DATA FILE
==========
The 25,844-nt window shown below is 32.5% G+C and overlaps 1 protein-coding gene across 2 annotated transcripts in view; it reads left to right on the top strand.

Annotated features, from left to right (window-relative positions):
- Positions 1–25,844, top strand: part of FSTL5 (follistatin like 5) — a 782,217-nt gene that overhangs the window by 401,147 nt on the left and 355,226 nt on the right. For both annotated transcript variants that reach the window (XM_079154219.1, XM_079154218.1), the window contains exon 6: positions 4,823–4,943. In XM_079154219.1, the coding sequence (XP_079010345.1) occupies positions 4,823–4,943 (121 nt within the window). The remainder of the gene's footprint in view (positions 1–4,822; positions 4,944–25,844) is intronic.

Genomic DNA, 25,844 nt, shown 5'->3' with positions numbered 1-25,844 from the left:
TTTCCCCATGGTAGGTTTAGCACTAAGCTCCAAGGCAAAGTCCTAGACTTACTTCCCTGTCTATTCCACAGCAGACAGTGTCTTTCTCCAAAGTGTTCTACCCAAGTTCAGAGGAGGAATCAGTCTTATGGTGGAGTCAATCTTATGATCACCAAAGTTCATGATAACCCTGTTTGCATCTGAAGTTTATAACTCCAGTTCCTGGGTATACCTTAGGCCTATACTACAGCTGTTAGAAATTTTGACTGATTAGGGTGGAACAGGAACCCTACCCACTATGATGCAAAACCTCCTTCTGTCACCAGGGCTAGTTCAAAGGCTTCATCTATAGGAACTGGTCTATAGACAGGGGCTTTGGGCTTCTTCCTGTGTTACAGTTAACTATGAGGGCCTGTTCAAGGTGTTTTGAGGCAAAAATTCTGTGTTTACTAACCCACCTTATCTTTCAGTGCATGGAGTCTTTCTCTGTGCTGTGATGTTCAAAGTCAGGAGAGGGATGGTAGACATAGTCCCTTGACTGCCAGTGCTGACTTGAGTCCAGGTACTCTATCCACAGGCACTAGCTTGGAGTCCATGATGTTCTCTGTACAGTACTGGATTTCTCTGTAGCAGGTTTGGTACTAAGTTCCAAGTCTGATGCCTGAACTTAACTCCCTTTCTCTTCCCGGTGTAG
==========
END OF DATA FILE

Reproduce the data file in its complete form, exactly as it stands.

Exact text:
The 25,844-nt window shown below is 32.5% G+C and overlaps 1 protein-coding gene across 2 annotated transcripts in view; it reads left to right on the top strand.

Annotated features, from left to right (window-relative positions):
- Positions 1–25,844, top strand: part of FSTL5 (follistatin like 5) — a 782,217-nt gene that overhangs the window by 401,147 nt on the left and 355,226 nt on the right. For both annotated transcript variants that reach the window (XM_079154219.1, XM_079154218.1), the window contains exon 6: positions 4,823–4,943. In XM_079154219.1, the coding sequence (XP_079010345.1) occupies positions 4,823–4,943 (121 nt within the window). The remainder of the gene's footprint in view (positions 1–4,822; positions 4,944–25,844) is intronic.

Genomic DNA, 25,844 nt, shown 5'->3' with positions numbered 1-25,844 from the left:
TTTCCCCATGGTAGGTTTAGCACTAAGCTCCAAGGCAAAGTCCTAGACTTACTTCCCTGTCTATTCCACAGCAGACAGTGTCTTTCTCCAAAGTGTTCTACCCAAGTTCAGAGGAGGAATCAGTCTTATGGTGGAGTCAATCTTATGATCACCAAAGTTCATGATAACCCTGTTTGCATCTGAAGTTTATAACTCCAGTTCCTGGGTATACCTTAGGCCTATACTACAGCTGTTAGAAATTTTGACTGATTAGGGTGGAACAGGAACCCTACCCACTATGATGCAAAACCTCCTTCTGTCACCAGGGCTAGTTCAAAGGCTTCATCTATAGGAACTGGTCTATAGACAGGGGCTTTGGGCTTCTTCCTGTGTTACAGTTAACTATGAGGGCCTGTTCAAGGTGTTTTGAGGCAAAAATTCTGTGTTTACTAACCCACCTTATCTTTCAGTGCATGGAGTCTTTCTCTGTGCTGTGATGTTCAAAGTCAGGAGAGGGATGGTAGACATAGTCCCTTGACTGCCAGTGCTGACTTGAGTCCAGGTACTCTATCCACAGGCACTAGCTTGGAGTCCATGATGTTCTCTGTACAGTACTGGATTTCTCTGTAGCAGGTTTGGTACTAAGTTCCAAGTCTGATGCCTGAACTTAACTCCCTTTCTCTTCCCGGTGTAG